I believe we need to educate students about appropriate use of technology and show students that they will be more productive and more engaged when they focus on a single task without the distractions from Facebook and Twitter.  This is a 21st Century life skill that will help them be better students, but it will also help them be more attentive friends, partners and parents.


7 thoughts on “BYOD Concerns: Education vs. Prohibition

  1. The second half of your last sentence is the most important reason to educate students about technology. How technology is affecting social skills is my primary concern.

  2. Ollie–I vote for education, and will be emphasizing similar points related to BYOD and enabling engagement in a talk to the trustees later today. Good post, as always.

  3. I am sorry I can’t cite it but a recent study actaully found that attention and comprehension increased if BYOD was used to focus student’s attention on class content. The study showed a difference existed between simply having technology as a distraction in class and being asked to use technology as a learning tool. I think it was a link sent by the Linked In Higher Ed updates I get about weekly. I use PollEveryWhere (thanks to you) when I guess lecture and the students love it. There is, as always, some abuse. But I get especially good feedback for open ended questions. And, when I interact (which I still include as part of my process) I might get 10-20% of the students to answer questions. When I use PollEveryWhere I have gotten as high as 98% of the students to “discuss” or share their perspectives. It really allows the quiet students to participate. And, the depth and variance of perceptions was refreshing.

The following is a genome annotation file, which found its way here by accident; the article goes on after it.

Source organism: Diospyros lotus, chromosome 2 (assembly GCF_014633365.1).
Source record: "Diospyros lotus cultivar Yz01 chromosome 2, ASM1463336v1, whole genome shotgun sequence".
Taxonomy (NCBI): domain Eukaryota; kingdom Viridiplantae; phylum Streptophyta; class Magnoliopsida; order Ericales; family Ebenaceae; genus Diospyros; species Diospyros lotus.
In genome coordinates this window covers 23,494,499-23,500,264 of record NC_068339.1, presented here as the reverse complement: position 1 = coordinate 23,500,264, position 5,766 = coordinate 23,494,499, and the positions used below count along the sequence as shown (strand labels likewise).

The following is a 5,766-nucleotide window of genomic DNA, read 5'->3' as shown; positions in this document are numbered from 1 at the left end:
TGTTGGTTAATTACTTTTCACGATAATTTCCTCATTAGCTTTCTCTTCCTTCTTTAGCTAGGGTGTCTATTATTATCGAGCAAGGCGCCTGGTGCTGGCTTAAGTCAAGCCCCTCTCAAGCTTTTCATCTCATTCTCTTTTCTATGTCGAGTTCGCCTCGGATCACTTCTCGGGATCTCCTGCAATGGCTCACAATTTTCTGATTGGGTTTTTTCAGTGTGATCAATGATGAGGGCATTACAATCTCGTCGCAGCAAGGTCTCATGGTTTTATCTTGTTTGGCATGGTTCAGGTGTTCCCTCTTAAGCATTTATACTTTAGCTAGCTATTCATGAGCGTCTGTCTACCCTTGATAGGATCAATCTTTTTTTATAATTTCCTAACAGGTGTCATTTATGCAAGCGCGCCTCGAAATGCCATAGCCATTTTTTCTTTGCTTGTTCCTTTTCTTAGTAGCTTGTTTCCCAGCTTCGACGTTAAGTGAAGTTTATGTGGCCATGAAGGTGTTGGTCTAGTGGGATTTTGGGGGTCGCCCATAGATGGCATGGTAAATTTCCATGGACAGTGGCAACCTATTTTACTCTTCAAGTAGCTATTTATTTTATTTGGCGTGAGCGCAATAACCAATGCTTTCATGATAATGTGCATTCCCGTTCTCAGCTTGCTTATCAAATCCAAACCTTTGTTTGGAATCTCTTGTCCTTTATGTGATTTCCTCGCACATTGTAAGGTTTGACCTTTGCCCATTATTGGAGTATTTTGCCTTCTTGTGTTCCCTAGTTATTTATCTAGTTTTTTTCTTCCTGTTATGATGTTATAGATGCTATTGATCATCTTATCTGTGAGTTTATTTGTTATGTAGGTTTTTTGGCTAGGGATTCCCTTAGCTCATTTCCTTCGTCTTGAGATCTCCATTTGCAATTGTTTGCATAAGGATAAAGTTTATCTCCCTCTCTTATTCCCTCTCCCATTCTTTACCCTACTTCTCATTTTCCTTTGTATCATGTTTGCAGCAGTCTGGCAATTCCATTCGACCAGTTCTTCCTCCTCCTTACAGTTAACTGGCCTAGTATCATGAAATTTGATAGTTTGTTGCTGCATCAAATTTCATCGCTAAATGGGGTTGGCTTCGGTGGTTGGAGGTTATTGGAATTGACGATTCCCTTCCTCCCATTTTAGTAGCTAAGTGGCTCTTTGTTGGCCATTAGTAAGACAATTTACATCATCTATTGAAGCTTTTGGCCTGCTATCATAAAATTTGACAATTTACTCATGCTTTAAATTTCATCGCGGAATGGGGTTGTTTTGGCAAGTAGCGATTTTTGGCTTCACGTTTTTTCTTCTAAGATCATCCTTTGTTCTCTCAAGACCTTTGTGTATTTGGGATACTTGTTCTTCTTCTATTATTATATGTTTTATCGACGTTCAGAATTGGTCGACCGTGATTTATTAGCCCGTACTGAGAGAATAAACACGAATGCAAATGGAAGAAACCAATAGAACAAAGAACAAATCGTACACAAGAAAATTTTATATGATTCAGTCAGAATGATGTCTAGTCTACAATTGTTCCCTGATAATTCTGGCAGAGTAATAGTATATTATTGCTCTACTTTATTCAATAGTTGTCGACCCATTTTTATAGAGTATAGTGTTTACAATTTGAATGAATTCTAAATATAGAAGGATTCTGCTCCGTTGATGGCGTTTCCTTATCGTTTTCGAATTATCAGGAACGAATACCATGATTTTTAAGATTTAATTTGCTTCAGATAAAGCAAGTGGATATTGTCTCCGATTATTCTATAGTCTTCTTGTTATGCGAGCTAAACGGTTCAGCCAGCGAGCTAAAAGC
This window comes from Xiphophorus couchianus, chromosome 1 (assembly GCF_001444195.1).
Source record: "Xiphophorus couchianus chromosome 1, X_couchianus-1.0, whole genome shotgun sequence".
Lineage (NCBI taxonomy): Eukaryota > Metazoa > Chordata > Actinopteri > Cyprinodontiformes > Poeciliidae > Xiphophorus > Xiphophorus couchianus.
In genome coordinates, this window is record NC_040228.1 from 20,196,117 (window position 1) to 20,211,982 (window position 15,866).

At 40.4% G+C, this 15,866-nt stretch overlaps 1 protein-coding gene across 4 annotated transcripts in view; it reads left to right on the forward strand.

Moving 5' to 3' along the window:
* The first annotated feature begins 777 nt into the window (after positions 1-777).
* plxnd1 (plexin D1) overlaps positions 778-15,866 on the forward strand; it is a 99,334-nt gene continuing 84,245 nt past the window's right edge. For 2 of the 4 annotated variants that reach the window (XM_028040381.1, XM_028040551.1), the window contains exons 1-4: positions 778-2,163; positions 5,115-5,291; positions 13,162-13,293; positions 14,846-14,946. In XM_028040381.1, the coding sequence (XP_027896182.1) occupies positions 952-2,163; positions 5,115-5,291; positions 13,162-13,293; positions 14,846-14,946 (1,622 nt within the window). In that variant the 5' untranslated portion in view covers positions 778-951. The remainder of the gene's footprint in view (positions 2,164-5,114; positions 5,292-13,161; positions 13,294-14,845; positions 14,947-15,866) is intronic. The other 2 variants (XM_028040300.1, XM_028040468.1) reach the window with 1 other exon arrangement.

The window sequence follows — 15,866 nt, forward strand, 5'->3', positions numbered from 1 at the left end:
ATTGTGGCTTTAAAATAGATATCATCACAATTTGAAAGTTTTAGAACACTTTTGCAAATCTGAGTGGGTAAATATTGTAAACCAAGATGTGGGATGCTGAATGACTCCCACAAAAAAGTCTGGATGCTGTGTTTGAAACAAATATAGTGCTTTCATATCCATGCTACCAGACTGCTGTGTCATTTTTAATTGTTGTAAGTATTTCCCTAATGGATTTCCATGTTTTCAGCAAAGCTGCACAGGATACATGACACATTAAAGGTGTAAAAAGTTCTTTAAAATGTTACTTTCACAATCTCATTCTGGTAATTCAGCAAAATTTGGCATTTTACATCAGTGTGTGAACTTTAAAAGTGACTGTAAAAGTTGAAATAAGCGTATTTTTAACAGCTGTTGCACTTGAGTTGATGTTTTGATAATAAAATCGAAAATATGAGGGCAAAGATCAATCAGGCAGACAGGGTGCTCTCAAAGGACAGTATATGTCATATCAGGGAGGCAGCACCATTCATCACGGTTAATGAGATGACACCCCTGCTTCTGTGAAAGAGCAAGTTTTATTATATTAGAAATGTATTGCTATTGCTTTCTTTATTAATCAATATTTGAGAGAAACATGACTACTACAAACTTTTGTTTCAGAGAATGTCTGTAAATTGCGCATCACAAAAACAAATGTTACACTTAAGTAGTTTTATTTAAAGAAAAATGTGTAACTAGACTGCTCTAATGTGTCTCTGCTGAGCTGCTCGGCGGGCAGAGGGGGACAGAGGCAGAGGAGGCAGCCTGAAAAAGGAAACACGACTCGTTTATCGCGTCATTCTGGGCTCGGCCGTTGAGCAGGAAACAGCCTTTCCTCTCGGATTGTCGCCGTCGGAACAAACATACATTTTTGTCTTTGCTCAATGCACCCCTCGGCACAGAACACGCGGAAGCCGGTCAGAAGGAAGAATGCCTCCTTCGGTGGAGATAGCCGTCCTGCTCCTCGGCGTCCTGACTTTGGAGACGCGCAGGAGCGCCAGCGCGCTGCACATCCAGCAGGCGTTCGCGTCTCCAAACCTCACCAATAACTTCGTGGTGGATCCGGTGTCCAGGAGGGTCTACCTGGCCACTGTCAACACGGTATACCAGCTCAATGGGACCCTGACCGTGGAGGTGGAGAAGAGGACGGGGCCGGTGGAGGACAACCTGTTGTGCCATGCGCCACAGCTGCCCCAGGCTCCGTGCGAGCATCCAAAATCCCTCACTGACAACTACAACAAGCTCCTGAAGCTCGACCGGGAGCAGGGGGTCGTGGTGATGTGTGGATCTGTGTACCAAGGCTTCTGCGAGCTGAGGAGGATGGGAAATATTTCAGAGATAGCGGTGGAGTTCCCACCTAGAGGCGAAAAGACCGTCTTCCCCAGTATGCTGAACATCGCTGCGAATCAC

4. This is a perfect post for my recent endeavor in my sixth grade classroom. Students are accessing social media sites and posting updates about their lives. They’re not sure what’s appropriate to post and they’re always connected with their devices.

    Since Twitter and Facebook are blocked in my district I found a way to integrate Edmodo into the classroom. Edmodo offers an app for iOS and Android devices. My students are permitted post on Edmodo throughout the day. They can post about what we’re learning and what’s happening in the classroom. This makes our classroom instantly transparent for our parents and the community because the feed is also linked on our blog –

    I control whether or not the posts are public. If I don’t make the post public I meet with the student and explain why. Maybe there were convention errors in the post or the post wasn’t relevant to what we’re learning.